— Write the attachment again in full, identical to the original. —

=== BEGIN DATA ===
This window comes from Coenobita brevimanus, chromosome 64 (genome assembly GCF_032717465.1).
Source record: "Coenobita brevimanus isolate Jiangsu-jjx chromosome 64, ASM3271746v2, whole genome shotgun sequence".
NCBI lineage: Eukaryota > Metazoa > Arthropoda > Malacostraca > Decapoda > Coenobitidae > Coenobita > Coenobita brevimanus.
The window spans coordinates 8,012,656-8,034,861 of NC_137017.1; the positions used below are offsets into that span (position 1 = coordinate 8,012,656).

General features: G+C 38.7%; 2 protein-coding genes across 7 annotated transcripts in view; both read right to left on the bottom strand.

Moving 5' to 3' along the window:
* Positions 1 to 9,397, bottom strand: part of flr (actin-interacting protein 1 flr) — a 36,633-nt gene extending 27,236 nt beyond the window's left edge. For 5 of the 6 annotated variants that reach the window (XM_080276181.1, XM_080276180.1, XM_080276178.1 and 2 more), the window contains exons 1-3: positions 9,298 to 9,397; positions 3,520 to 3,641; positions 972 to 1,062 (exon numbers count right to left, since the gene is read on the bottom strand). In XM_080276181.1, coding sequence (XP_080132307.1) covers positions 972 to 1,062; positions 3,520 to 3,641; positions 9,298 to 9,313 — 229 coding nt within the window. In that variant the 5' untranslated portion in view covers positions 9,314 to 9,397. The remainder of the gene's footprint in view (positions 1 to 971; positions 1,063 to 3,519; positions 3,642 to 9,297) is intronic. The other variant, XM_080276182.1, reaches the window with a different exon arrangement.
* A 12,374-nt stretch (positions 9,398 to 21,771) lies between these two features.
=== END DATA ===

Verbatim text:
This window comes from Coenobita brevimanus, chromosome 64 (genome assembly GCF_032717465.1).
Source record: "Coenobita brevimanus isolate Jiangsu-jjx chromosome 64, ASM3271746v2, whole genome shotgun sequence".
NCBI lineage: Eukaryota > Metazoa > Arthropoda > Malacostraca > Decapoda > Coenobitidae > Coenobita > Coenobita brevimanus.
The window spans coordinates 8,012,656-8,034,861 of NC_137017.1; the positions used below are offsets into that span (position 1 = coordinate 8,012,656).

General features: G+C 38.7%; 2 protein-coding genes across 7 annotated transcripts in view; both read right to left on the bottom strand.

Moving 5' to 3' along the window:
* Positions 1 to 9,397, bottom strand: part of flr (actin-interacting protein 1 flr) — a 36,633-nt gene extending 27,236 nt beyond the window's left edge. For 5 of the 6 annotated variants that reach the window (XM_080276181.1, XM_080276180.1, XM_080276178.1 and 2 more), the window contains exons 1-3: positions 9,298 to 9,397; positions 3,520 to 3,641; positions 972 to 1,062 (exon numbers count right to left, since the gene is read on the bottom strand). In XM_080276181.1, coding sequence (XP_080132307.1) covers positions 972 to 1,062; positions 3,520 to 3,641; positions 9,298 to 9,313 — 229 coding nt within the window. In that variant the 5' untranslated portion in view covers positions 9,314 to 9,397. The remainder of the gene's footprint in view (positions 1 to 971; positions 1,063 to 3,519; positions 3,642 to 9,297) is intronic. The other variant, XM_080276182.1, reaches the window with a different exon arrangement.
* A 12,374-nt stretch (positions 9,398 to 21,771) lies between these two features.